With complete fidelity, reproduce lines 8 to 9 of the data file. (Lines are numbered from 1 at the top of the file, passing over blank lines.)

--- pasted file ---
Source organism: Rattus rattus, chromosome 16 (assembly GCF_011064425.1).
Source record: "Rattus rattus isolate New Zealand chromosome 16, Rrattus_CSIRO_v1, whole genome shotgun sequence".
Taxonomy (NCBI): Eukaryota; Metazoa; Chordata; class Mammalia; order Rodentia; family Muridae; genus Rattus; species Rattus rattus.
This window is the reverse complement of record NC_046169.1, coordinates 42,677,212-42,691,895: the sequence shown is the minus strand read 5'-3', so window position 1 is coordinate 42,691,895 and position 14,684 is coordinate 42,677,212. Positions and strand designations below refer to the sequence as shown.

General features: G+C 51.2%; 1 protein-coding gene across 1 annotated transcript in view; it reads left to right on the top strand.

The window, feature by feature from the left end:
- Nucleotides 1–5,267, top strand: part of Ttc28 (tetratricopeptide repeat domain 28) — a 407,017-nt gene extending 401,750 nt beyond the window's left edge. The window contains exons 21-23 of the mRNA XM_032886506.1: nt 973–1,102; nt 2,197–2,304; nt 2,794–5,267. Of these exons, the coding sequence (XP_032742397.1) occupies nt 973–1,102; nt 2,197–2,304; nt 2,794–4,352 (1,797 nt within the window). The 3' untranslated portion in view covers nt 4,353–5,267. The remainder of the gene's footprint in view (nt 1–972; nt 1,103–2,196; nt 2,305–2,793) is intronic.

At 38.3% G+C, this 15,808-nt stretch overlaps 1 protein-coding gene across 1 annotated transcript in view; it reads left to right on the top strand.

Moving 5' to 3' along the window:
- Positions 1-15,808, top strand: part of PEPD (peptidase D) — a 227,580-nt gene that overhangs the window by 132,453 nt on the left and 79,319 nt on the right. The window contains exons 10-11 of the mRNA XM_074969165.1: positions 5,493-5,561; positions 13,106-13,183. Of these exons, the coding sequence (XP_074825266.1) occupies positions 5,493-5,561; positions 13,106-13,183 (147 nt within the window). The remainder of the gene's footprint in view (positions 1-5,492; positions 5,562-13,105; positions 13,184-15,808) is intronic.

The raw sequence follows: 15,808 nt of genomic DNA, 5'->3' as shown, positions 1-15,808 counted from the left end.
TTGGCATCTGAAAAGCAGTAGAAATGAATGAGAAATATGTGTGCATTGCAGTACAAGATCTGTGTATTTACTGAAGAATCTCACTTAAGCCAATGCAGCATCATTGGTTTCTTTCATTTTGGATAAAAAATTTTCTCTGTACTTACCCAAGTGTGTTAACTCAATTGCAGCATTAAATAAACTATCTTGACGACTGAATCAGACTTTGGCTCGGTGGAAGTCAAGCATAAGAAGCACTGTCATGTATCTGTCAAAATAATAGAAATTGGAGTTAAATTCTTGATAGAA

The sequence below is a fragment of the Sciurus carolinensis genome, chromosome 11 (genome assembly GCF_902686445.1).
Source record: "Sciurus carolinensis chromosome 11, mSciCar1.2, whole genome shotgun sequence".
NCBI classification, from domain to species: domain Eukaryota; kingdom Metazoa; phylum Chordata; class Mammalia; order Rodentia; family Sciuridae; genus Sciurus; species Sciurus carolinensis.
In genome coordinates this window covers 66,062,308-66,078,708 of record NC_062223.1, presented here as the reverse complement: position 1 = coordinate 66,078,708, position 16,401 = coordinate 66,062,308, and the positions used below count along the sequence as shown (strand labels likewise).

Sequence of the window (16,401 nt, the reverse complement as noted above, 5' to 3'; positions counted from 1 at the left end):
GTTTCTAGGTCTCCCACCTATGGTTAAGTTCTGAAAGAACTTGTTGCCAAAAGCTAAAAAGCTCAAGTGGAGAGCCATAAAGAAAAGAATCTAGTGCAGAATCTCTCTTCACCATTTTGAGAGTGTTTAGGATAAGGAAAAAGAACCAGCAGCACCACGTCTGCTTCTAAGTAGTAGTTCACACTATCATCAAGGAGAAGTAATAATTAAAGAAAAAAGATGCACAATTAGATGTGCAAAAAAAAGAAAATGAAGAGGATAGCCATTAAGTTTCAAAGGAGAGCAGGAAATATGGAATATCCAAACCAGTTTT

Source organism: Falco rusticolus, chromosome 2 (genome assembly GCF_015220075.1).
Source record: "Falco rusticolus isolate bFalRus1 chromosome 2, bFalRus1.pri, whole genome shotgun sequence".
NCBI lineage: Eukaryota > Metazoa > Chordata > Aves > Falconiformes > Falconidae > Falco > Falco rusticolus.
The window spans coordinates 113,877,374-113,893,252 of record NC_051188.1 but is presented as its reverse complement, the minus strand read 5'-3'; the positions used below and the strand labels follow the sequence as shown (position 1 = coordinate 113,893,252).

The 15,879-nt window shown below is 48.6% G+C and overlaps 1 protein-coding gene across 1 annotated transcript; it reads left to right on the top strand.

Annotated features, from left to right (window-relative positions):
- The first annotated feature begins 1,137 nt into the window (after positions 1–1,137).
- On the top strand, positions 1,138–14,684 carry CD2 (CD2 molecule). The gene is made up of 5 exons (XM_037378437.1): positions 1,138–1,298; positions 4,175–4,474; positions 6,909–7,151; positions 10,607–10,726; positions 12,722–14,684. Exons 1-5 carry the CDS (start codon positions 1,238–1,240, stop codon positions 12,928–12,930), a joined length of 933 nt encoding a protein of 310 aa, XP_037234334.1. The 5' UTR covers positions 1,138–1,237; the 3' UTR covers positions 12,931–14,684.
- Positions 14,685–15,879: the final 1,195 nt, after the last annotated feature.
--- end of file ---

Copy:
At 38.3% G+C, this 15,808-nt stretch overlaps 1 protein-coding gene across 1 annotated transcript in view; it reads left to right on the top strand.

Moving 5' to 3' along the window: